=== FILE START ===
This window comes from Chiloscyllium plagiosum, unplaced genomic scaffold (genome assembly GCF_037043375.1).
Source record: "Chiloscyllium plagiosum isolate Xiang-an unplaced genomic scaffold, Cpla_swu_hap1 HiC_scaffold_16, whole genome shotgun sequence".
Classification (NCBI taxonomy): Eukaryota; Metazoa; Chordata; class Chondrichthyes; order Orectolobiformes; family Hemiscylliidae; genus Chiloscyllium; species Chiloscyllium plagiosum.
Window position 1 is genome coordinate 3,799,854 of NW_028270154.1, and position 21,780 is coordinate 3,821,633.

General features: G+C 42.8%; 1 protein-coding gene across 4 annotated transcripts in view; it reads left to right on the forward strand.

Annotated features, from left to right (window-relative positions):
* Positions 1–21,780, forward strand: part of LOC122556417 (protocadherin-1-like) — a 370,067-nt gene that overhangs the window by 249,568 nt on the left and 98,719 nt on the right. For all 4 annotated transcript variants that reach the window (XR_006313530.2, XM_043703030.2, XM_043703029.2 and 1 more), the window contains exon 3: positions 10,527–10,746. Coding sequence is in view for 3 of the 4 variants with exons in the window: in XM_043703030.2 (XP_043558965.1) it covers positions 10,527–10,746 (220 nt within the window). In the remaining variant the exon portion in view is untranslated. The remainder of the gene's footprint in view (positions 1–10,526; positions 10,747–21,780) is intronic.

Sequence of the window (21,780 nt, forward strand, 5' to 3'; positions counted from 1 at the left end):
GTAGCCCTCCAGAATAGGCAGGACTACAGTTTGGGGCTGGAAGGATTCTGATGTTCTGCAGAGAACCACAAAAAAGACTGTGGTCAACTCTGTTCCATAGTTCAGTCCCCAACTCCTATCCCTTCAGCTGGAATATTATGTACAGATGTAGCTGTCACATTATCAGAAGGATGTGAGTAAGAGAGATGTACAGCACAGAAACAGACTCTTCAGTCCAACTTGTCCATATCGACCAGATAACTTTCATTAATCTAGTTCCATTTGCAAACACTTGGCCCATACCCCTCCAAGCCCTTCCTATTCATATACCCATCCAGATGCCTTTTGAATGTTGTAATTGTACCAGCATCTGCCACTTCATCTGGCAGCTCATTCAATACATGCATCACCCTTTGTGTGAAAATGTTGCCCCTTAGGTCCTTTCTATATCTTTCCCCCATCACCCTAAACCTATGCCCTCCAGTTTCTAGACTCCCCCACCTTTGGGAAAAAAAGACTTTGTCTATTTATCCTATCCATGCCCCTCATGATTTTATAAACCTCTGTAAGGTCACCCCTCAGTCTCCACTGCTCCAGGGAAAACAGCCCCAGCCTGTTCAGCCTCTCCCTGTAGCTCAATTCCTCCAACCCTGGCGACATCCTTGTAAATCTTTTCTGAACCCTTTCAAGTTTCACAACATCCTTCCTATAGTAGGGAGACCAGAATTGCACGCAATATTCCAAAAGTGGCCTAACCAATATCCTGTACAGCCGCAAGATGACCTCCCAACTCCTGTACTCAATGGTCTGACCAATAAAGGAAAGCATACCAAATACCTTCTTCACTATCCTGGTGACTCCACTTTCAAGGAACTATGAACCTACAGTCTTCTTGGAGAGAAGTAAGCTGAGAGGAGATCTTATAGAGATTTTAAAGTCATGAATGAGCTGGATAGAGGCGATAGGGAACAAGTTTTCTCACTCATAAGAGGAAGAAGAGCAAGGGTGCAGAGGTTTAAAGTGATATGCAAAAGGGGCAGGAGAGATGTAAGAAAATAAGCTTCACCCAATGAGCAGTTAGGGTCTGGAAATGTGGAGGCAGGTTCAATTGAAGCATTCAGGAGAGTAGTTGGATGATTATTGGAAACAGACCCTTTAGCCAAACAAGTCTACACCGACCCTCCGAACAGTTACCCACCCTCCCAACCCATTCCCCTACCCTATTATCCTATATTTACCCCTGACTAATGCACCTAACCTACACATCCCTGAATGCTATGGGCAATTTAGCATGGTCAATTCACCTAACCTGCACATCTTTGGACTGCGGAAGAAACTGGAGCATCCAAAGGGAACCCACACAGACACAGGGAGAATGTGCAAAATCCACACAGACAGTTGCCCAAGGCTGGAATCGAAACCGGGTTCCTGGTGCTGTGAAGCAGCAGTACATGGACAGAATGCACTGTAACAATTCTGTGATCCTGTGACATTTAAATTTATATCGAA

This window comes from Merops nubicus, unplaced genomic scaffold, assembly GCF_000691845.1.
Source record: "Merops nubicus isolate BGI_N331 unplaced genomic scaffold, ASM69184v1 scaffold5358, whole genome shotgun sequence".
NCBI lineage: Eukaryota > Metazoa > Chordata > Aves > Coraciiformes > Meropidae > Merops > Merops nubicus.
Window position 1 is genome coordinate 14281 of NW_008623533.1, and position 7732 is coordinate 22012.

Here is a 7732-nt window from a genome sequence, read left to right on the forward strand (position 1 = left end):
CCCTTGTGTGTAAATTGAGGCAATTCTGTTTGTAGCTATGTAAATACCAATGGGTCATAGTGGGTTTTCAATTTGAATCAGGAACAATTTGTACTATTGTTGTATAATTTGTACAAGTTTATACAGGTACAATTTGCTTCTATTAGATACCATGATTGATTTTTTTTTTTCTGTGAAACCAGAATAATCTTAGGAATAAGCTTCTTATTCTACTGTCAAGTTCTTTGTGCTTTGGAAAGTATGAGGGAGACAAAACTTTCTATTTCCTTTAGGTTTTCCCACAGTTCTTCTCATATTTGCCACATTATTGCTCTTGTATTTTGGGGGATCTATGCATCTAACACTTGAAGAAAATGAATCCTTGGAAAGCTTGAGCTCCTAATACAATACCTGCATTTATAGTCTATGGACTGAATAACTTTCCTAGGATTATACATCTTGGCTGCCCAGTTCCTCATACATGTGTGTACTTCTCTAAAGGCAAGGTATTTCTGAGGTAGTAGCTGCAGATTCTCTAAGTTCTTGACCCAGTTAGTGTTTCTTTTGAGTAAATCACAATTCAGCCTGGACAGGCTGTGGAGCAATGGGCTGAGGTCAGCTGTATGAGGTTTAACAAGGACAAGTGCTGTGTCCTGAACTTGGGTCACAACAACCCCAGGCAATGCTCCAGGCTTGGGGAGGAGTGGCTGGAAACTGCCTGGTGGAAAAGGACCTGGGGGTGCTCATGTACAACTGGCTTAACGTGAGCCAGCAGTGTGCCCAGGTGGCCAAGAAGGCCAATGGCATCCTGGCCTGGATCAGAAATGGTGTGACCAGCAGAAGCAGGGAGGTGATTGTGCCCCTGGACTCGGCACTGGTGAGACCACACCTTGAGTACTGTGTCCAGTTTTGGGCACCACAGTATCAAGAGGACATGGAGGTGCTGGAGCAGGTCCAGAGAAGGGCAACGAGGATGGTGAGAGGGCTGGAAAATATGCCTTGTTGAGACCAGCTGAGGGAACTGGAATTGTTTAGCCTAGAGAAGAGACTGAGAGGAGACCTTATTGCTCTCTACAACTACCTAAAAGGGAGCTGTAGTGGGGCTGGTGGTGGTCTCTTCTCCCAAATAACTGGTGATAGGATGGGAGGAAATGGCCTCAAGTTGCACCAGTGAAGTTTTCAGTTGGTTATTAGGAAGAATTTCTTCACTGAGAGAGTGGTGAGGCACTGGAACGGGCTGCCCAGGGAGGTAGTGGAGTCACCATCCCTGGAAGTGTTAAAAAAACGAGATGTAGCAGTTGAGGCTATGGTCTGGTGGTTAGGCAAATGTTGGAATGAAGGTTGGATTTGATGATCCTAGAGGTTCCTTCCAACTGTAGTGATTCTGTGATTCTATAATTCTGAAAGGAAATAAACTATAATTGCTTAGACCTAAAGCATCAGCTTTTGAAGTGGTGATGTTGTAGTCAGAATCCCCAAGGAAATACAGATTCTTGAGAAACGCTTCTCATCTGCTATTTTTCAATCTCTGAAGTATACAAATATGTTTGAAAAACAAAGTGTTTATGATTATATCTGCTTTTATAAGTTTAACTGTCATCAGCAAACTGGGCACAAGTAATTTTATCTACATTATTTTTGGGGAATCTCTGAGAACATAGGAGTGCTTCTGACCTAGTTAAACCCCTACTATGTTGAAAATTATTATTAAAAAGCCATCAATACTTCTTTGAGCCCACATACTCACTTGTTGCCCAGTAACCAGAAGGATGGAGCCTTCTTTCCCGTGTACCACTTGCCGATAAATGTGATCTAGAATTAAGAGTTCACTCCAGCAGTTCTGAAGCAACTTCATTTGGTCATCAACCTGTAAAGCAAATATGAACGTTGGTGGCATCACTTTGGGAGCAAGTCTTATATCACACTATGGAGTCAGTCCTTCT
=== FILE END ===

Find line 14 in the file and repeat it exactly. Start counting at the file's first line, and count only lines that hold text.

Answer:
Here is a 7732-nt window from a genome sequence, read left to right on the forward strand (position 1 = left end):